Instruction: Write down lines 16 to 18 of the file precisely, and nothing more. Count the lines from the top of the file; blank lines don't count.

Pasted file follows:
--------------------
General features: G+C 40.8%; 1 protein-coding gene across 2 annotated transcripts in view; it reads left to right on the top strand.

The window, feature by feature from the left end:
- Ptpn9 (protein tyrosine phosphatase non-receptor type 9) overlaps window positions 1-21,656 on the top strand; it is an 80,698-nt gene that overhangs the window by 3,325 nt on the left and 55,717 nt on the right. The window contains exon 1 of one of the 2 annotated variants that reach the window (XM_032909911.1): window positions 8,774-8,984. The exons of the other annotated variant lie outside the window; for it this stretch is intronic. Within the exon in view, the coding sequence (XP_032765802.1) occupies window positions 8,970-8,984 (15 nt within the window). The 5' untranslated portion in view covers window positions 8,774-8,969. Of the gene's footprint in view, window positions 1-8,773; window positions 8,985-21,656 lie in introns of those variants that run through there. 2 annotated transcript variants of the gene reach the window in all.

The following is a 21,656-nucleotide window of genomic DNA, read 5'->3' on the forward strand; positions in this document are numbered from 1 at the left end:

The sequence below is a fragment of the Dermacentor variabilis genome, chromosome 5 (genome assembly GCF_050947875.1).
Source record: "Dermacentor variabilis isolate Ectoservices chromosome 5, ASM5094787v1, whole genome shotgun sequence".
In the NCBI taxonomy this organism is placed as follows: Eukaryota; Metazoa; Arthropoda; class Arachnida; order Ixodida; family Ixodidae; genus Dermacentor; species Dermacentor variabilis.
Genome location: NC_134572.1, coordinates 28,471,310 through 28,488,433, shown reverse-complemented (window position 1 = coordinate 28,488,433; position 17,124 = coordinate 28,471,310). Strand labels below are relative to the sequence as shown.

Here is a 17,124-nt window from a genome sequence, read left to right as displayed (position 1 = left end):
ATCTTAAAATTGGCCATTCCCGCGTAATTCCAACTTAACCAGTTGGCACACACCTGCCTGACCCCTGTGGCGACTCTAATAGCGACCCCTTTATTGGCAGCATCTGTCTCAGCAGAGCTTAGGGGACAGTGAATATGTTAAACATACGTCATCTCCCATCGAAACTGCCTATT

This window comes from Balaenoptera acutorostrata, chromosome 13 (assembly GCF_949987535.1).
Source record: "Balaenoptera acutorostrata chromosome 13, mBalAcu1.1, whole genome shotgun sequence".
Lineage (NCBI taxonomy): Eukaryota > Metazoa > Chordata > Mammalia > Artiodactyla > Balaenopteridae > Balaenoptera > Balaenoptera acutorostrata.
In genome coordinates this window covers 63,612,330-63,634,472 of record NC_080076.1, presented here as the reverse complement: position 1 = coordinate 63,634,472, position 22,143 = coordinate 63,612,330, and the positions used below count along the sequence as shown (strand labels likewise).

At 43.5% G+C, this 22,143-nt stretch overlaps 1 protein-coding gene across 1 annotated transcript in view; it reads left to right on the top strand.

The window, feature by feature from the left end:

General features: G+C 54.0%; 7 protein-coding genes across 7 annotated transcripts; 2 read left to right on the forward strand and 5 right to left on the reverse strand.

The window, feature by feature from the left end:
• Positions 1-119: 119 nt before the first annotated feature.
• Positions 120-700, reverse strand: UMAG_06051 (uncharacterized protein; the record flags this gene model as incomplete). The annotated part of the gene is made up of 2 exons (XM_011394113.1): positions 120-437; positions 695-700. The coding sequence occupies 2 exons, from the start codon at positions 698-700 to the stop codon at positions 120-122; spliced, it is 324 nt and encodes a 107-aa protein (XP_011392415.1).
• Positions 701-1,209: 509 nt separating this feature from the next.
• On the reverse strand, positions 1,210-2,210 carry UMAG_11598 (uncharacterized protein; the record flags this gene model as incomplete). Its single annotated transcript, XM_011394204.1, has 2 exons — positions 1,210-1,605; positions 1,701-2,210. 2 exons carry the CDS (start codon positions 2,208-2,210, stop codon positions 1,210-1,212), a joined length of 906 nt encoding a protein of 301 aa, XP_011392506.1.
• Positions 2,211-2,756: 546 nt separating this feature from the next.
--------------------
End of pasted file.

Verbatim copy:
The window, feature by feature from the left end:

General features: G+C 54.0%; 7 protein-coding genes across 7 annotated transcripts; 2 read left to right on the forward strand and 5 right to left on the reverse strand.

The window, feature by feature from the left end: